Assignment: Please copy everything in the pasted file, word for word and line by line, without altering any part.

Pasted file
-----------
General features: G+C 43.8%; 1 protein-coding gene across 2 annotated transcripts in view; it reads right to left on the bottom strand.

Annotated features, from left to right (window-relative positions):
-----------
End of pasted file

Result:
General features: G+C 43.8%; 1 protein-coding gene across 2 annotated transcripts in view; it reads right to left on the bottom strand.

Annotated features, from left to right (window-relative positions):